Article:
In this regard, as I have discussed in the previous two articles in this series, the concern for the rapid technological/digital transformation must always be related to the harsh reality that the Philippines is still struggling to complete the First Industrial Revolution (the age of machines); the Second Industrial Revolution (the age of electricity and the chemical revolution); and the Third Industrial Revolution (the Electronic Age) as it is simultaneously facing head on the Industrial Revolution 4.0.

I will deliver the Keynote Address on the “Future of Philippine Education in Bridging the Skills Gap for a Thriving Asia-Pacific Workforce.” In addition to the issues, I have already raised in the first two articles of this series, I will echo the very valid comments in a recent article of one of the top experts in the economics of education, Dr. Victor Limlingan, retired professor of AIM and a fellow of the Foundation for Economic Freedom.

According to Dr. Limlingan, we do not have a Philippine education crisis. We have a public education crisis. Philippine private education is doing fine, thank you very much. He cites the very scholarly study of Drs. Vicente Paqueo and Aniceto Orbeta of the Philippine Institute for Development Studies (a government think tank). Filipino private school students performed above par in the PISA 2018 Survey compared to other countries of the same economic level. The ones who did poorly were the students from Philippine public schools. Furthermore, the Education Sector Team of the Ateneo Economics Department reports that in PISA 2022, the gap in performance between private and public schools widened.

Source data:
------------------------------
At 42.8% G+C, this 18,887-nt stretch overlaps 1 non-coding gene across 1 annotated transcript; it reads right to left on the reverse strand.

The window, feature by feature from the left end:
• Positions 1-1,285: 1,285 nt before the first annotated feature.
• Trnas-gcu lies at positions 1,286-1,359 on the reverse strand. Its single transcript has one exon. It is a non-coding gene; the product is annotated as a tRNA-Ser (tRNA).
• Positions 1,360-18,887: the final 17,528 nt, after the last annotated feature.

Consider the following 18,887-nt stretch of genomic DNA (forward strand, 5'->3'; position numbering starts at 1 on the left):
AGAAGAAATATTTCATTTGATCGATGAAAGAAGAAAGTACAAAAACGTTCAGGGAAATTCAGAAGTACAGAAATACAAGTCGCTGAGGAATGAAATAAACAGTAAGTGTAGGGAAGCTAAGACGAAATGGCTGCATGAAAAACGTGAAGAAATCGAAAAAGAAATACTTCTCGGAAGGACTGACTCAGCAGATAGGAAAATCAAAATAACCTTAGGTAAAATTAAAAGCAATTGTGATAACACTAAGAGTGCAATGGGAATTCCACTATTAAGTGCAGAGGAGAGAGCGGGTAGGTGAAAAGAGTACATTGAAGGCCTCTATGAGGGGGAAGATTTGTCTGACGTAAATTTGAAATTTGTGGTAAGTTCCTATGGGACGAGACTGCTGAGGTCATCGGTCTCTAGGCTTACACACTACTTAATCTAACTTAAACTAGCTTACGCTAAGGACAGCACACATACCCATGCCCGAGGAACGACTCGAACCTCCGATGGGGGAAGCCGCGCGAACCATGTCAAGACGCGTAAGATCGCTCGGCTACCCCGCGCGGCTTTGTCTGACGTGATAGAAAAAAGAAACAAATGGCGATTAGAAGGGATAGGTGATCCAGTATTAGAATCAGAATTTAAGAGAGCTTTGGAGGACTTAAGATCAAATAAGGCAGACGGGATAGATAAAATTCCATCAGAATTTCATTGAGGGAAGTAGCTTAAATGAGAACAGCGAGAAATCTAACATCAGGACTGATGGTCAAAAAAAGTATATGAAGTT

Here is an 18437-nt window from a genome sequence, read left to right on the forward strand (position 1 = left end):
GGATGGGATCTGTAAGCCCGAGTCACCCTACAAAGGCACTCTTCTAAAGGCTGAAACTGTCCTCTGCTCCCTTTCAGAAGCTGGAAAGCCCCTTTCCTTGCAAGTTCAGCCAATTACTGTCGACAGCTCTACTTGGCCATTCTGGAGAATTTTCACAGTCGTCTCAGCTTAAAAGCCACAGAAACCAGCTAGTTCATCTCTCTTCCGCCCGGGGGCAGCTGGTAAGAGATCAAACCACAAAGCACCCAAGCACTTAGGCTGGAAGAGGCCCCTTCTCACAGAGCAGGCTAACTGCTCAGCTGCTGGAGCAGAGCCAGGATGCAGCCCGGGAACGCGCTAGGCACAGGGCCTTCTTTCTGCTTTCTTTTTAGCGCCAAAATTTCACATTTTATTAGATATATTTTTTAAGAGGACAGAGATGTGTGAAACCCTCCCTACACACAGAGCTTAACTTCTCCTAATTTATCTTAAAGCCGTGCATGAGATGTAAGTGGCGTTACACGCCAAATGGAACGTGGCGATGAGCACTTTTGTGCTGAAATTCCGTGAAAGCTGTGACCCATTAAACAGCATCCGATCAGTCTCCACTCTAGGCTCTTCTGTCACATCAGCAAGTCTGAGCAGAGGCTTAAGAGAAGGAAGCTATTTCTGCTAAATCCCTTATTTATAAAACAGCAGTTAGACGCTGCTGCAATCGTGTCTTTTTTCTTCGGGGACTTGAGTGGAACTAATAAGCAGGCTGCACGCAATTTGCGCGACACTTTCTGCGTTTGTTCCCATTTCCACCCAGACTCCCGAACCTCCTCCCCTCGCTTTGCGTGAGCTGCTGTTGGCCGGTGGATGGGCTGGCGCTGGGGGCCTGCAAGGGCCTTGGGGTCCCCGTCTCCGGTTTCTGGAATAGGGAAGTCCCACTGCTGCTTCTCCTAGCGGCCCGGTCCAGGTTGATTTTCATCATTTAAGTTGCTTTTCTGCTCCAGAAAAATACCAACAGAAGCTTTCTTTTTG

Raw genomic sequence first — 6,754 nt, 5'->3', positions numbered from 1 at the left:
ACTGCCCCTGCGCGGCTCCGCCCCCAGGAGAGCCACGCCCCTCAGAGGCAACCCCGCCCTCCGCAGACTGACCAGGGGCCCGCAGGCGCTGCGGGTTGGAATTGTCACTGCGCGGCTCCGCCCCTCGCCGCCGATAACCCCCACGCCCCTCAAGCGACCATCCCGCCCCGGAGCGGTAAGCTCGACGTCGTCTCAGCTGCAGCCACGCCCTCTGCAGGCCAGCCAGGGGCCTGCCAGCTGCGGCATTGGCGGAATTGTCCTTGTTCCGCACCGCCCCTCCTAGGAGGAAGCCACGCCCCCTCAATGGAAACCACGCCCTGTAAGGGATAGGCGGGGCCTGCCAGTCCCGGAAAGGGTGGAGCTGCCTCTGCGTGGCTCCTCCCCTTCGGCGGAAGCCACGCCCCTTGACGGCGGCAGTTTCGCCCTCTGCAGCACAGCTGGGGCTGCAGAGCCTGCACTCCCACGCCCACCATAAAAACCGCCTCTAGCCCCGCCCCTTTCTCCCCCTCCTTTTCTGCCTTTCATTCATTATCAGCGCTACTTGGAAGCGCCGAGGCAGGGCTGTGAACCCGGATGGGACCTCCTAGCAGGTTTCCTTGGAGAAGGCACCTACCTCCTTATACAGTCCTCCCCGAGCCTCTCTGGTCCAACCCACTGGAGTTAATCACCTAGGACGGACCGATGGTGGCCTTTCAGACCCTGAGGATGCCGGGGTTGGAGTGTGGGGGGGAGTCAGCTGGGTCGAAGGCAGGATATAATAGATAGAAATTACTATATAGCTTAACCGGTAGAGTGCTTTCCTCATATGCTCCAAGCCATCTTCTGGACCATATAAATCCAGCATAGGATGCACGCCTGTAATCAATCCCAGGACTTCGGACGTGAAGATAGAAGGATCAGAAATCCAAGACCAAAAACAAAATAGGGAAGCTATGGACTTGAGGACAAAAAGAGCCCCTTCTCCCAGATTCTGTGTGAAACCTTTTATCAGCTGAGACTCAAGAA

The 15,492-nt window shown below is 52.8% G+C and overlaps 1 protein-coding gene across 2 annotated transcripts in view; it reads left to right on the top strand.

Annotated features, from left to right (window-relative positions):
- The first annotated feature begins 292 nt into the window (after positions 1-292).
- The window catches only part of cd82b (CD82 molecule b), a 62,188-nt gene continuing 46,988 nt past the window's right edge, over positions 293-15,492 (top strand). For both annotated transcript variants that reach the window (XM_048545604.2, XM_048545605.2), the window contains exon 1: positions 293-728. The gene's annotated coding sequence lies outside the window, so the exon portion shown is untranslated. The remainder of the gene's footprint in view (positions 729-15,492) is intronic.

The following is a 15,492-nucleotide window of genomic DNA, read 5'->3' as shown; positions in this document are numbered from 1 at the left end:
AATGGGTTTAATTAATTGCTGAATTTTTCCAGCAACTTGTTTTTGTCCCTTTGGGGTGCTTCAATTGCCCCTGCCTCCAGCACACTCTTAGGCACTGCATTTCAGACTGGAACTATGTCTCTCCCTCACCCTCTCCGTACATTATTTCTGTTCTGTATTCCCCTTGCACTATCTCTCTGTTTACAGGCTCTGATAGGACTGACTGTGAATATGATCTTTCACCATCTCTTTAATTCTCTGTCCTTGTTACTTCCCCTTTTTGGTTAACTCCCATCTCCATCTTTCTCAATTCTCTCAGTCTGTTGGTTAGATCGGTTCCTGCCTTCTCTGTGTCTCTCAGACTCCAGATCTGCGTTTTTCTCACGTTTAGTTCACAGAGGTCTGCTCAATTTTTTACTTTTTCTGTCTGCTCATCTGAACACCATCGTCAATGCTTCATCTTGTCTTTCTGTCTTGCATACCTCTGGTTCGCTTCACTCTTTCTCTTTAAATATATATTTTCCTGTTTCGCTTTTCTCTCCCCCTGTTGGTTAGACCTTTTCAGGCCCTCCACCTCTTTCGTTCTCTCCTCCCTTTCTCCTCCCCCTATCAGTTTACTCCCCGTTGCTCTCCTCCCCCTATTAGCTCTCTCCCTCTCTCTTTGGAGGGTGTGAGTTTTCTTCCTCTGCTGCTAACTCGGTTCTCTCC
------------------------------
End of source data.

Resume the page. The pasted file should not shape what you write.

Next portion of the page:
Related to this harsh fact is also the low quality, with a few exceptions, of our state colleges and universities (SCUs) which for political reasons we have allowed to proliferate.

A better solution to address the problem of making higher education accessible to the children of poor households is to have a generous voucher system funded by public funds that will enable the deserving youth from the lower-income groups to obtain scholarships to study at the best private schools. Such a scheme would guarantee quality education for the deserving children of the poor, allow the Government to reduce the number of poor-quality SUCs, and prevent high-quality private schools from closing because of lack of enrollment.

Bernardo M. Villegas has a Ph.D. in Economics from Harvard, is professor emeritus at the University of Asia and the Pacific, and a visiting professor at the IESE Business School in Barcelona, Spain. He was a member of the 1986 Constitutional Commission.